The Lincoln Memorial is a US national memorial built to honor the 16th president of the United States, Abraham Lincoln. It is on the western end of the National Mall in Washington, D.C., across from the Washington Monument, and is in the form of a neoclassical temple. The memorial's architect was Henry Bacon. The designer of the memorial interior's large central statue, Abraham Lincoln, was Daniel Chester French; the Lincoln statue was carved by the Piccirilli Brothers. The painter of the interior murals was Jules Guerin, and the epithet above the statue was written by Royal Cortissoz. Dedicated in May 1922, it is one of several memorials built to honor an American president. It has always been a major tourist attraction and since the 1930s has sometimes been a symbolic center focused on race relations.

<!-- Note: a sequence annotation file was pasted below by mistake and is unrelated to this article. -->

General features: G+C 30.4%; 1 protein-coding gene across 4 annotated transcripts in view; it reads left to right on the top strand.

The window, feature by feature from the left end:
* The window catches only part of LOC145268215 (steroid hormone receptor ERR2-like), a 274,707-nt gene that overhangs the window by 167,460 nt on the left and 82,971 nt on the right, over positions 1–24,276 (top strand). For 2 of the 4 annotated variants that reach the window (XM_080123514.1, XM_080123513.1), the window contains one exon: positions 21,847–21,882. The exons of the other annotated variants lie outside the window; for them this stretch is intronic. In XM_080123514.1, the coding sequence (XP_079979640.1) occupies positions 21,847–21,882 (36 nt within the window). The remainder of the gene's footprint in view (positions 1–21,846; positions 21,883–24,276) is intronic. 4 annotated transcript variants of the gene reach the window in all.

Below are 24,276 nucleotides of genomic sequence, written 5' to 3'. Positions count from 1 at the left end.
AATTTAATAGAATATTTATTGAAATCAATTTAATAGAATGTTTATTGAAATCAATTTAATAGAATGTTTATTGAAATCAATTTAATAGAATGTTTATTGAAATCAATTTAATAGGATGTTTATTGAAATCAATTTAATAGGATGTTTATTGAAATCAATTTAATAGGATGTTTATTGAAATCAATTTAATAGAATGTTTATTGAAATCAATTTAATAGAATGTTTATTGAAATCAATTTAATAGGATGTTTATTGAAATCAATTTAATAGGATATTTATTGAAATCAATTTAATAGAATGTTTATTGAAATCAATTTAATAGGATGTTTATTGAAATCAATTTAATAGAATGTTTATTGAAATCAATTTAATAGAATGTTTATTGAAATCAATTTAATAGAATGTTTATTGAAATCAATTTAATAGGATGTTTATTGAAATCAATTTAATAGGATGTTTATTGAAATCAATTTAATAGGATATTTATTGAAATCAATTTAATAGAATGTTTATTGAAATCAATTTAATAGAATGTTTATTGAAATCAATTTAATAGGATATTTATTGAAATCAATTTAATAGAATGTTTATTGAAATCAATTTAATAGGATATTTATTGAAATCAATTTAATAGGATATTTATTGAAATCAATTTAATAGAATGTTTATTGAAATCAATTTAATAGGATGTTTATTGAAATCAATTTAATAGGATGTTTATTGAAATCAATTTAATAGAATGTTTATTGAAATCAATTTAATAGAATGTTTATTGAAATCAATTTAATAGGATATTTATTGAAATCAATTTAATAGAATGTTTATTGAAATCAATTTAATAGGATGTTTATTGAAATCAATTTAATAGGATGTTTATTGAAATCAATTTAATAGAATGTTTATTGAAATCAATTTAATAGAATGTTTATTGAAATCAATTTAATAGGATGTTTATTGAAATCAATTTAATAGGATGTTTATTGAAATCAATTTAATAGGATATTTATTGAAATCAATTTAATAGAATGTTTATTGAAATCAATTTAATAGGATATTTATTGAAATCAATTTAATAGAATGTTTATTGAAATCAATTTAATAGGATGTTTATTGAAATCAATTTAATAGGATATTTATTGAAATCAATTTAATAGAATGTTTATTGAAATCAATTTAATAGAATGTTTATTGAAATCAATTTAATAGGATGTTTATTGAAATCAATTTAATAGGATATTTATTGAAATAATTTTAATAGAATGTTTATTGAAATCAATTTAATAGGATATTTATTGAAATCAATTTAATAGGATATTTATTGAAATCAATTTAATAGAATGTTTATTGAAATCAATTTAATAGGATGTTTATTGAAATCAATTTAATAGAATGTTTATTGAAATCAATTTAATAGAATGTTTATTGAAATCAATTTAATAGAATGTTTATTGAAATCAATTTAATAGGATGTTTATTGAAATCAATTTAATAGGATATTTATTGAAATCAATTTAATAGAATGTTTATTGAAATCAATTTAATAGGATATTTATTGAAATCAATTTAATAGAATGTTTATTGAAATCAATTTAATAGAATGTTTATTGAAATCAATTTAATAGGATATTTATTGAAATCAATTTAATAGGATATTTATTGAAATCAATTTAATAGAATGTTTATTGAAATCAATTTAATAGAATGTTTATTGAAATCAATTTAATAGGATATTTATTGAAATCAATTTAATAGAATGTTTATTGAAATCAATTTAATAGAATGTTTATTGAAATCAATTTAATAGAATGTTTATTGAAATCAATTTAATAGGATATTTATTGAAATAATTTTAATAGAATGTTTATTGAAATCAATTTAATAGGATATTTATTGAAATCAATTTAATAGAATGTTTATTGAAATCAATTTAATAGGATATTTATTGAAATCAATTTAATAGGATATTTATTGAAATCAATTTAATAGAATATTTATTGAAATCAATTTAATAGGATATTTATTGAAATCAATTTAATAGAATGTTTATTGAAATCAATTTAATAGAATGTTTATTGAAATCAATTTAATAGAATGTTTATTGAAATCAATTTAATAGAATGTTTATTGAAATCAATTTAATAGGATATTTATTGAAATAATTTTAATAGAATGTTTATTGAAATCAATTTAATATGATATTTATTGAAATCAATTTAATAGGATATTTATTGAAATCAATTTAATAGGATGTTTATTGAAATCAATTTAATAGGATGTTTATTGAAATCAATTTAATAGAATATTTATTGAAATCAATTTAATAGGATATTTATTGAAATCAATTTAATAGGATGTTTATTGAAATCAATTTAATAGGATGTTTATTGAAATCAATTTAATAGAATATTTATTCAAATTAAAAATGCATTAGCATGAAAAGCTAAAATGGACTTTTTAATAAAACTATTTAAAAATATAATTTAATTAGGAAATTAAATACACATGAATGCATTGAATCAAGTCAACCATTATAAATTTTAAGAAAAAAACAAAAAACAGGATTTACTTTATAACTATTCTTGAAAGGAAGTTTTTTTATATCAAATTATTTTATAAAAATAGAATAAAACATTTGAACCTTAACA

The building is in the form of a Greek Doric temple and contains a large seated sculpture of Abraham Lincoln and inscriptions of two well-known speeches by Lincoln, The Gettysburg Address and his second inaugural address.